The CRTC said that this was the only path they saw towards competition since the cost of building duplicate fiber networks was expensive and not likely to happen.

We know something about unbundling in this country. The Telecommunications Act of 1996 ordered large US telcos to unbundle their copper networks and make them available to competition. This promoted the explosion of CLECs in the late 90s, but the use of unbundled copper largely died when many of the CLECs formed during that period imploded during the telecom crash in the early 00s.

But the FCC in this country has never required unbundling of fiber. In fact, the 1996 Act removed the unbundling requirement as soon as a telco replaced copper with fiber. The Act did require the unbundling of dark fiber (fiber sold without electronics), but as is typical in this country, the telcos chipped away at that requirement to the point where it became incredibly difficult for a competitor to get access to telco dark fiber.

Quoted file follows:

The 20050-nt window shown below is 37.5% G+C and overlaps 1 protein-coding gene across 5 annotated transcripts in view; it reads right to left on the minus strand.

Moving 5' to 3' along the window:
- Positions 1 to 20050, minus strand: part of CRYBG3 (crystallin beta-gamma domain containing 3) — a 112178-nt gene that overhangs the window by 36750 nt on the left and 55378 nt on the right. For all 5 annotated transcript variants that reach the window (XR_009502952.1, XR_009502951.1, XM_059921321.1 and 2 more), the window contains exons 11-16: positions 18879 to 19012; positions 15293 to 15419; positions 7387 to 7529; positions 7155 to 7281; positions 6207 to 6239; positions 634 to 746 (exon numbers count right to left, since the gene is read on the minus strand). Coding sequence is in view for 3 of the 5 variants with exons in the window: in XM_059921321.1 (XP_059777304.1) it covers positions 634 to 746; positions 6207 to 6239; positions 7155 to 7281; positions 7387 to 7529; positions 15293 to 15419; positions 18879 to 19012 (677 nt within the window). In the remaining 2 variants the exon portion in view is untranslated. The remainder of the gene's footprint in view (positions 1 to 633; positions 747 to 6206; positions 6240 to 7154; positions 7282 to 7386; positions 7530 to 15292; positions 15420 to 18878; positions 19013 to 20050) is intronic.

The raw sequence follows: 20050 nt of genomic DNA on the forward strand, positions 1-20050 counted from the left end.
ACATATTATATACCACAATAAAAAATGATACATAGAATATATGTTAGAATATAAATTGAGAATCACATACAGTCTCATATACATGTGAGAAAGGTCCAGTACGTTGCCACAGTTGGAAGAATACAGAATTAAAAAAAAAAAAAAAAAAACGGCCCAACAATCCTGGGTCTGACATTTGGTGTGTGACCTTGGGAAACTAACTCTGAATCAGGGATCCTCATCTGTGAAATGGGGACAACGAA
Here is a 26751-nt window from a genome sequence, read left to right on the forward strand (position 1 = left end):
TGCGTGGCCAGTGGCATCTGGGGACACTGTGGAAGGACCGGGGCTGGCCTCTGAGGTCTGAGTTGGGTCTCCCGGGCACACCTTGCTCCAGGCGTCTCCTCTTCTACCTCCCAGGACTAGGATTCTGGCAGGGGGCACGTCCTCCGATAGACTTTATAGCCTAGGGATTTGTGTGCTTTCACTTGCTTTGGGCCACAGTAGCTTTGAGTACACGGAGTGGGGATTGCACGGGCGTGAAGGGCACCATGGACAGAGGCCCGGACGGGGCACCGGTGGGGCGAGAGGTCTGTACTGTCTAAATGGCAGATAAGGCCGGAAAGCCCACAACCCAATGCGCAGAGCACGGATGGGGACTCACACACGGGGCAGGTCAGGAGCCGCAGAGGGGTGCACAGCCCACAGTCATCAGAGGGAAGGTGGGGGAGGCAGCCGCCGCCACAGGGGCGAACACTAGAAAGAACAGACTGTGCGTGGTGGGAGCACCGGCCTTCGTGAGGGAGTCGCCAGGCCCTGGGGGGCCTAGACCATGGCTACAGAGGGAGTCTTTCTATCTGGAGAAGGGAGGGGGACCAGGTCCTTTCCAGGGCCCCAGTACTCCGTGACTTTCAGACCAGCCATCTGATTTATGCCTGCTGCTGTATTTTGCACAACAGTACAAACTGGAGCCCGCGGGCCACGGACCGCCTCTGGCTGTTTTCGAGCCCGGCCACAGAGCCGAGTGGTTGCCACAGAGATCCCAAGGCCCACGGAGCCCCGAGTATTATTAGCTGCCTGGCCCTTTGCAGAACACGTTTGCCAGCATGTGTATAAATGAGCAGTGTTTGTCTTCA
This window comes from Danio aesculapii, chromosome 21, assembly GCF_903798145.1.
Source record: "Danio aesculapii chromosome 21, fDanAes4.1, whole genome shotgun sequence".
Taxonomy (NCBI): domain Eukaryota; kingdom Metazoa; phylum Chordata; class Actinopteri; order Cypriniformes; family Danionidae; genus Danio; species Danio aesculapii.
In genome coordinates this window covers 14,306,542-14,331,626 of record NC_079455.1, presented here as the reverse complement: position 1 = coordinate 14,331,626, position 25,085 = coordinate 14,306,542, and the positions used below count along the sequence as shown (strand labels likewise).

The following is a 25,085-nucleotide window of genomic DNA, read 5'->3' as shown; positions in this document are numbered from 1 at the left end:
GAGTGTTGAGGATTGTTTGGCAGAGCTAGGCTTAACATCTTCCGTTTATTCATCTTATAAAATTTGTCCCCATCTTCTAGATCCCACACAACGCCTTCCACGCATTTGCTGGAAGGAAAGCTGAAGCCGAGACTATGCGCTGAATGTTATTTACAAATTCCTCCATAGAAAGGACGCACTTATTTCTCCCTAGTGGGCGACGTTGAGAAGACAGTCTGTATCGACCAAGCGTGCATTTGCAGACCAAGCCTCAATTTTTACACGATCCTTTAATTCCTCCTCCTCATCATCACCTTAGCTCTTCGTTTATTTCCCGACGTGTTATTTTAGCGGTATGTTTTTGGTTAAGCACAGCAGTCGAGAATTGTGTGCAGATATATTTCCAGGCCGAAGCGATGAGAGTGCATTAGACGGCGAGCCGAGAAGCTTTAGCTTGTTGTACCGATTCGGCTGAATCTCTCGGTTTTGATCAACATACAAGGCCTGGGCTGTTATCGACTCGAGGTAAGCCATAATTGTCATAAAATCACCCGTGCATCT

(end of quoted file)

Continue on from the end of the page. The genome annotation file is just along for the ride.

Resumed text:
Our experience in this country is that the large companies will comply with this requirement only reluctantly, and here they put as many roadblocks as they could in the way of competitors. The telcos here required difficult paperwork for every step of the process and dragged their feet as much as possible any time they worked with a competitor. There is a famous rumor in the industry that in the work space at one of the large US telcos that dealt with unbundling there was a large sign reading “Delay, Delay, Delay”. Too bad this was before cellphone cameras because several reputable industry people swear this is true.

The idea of unbundling active fiber is an interesting one. Certainly if a competitor could get access to fiber affordably they could offer an alternate suite of products and bring both product and price competition into the network.